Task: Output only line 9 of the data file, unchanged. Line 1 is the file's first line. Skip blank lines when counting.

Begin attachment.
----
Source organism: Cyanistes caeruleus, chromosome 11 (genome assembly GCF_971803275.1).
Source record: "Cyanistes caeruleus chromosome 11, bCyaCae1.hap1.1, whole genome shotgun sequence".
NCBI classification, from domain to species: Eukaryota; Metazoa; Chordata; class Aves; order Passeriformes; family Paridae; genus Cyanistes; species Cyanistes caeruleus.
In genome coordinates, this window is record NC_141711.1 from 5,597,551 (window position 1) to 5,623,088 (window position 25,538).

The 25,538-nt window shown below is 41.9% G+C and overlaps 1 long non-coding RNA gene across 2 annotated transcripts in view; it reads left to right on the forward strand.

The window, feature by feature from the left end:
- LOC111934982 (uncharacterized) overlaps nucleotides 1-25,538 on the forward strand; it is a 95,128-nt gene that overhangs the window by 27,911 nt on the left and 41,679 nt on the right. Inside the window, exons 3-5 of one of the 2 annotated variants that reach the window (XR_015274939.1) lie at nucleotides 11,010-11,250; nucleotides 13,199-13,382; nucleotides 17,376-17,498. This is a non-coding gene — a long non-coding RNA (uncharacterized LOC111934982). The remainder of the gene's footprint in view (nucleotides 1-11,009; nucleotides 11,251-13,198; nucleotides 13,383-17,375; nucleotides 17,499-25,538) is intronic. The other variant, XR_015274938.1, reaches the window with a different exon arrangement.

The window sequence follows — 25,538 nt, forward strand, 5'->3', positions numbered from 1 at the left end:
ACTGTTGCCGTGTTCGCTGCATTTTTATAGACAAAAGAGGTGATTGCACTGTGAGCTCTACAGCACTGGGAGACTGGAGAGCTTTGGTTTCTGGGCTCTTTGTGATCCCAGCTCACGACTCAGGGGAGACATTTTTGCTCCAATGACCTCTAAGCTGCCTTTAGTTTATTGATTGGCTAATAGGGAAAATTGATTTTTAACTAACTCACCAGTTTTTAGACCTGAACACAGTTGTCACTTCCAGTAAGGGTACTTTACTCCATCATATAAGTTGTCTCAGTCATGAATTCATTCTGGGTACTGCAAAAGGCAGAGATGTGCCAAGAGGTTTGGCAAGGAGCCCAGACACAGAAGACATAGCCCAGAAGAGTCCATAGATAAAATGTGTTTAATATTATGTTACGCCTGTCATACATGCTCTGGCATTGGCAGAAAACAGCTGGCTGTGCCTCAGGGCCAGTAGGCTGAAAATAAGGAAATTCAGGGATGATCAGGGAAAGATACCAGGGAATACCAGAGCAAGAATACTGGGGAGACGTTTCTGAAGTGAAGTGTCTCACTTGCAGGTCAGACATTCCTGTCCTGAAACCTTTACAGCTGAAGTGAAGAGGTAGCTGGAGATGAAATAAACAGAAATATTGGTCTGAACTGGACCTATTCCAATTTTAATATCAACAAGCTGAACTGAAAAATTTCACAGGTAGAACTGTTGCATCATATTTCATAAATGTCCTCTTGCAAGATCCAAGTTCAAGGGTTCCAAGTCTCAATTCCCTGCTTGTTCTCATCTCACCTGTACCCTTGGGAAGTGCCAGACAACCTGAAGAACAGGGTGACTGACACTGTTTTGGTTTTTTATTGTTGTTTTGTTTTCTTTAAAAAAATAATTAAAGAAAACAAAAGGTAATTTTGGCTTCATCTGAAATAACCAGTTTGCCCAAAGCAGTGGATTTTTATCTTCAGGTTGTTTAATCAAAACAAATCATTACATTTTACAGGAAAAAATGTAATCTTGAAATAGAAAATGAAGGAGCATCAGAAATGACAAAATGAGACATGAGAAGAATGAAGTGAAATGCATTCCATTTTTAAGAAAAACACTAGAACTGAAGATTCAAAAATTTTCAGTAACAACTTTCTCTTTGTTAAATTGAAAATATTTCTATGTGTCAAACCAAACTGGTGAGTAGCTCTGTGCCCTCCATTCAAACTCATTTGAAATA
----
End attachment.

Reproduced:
ACTGTTGCCGTGTTCGCTGCATTTTTATAGACAAAAGAGGTGATTGCACTGTGAGCTCTACAGCACTGGGAGACTGGAGAGCTTTGGTTTCTGGGCTCTTTGTGATCCCAGCTCACGACTCAGGGGAGACATTTTTGCTCCAATGACCTCTAAGCTGCCTTTAGTTTATTGATTGGCTAATAGGGAAAATTGATTTTTAACTAACTCACCAGTTTTTAGACCTGAACACAGTTGTCACTTCCAGTAAGGGTACTTTACTCCATCATATAAGTTGTCTCAGTCATGAATTCATTCTGGGTACTGCAAAAGGCAGAGATGTGCCAAGAGGTTTGGCAAGGAGCCCAGACACAGAAGACATAGCCCAGAAGAGTCCATAGATAAAATGTGTTTAATATTATGTTACGCCTGTCATACATGCTCTGGCATTGGCAGAAAACAGCTGGCTGTGCCTCAGGGCCAGTAGGCTGAAAATAAGGAAATTCAGGGATGATCAGGGAAAGATACCAGGGAATACCAGAGCAAGAATACTGGGGAGACGTTTCTGAAGTGAAGTGTCTCACTTGCAGGTCAGACATTCCTGTCCTGAAACCTTTACAGCTGAAGTGAAGAGGTAGCTGGAGATGAAATAAACAGAAATATTGGTCTGAACTGGACCTATTCCAATTTTAATATCAACAAGCTGAACTGAAAAATTTCACAGGTAGAACTGTTGCATCATATTTCATAAATGTCCTCTTGCAAGATCCAAGTTCAAGGGTTCCAAGTCTCAATTCCCTGCTTGTTCTCATCTCACCTGTACCCTTGGGAAGTGCCAGACAACCTGAAGAACAGGGTGACTGACACTGTTTTGGTTTTTTATTGTTGTTTTGTTTTCTTTAAAAAAATAATTAAAGAAAACAAAAGGTAATTTTGGCTTCATCTGAAATAACCAGTTTGCCCAAAGCAGTGGATTTTTATCTTCAGGTTGTTTAATCAAAACAAATCATTACATTTTACAGGAAAAAATGTAATCTTGAAATAGAAAATGAAGGAGCATCAGAAATGACAAAATGAGACATGAGAAGAATGAAGTGAAATGCATTCCATTTTTAAGAAAAACACTAGAACTGAAGATTCAAAAATTTTCAGTAACAACTTTCTCTTTGTTAAATTGAAAATATTTCTATGTGTCAAACCAAACTGGTGAGTAGCTCTGTGCCCTCCATTCAAACTCATTTGAAATA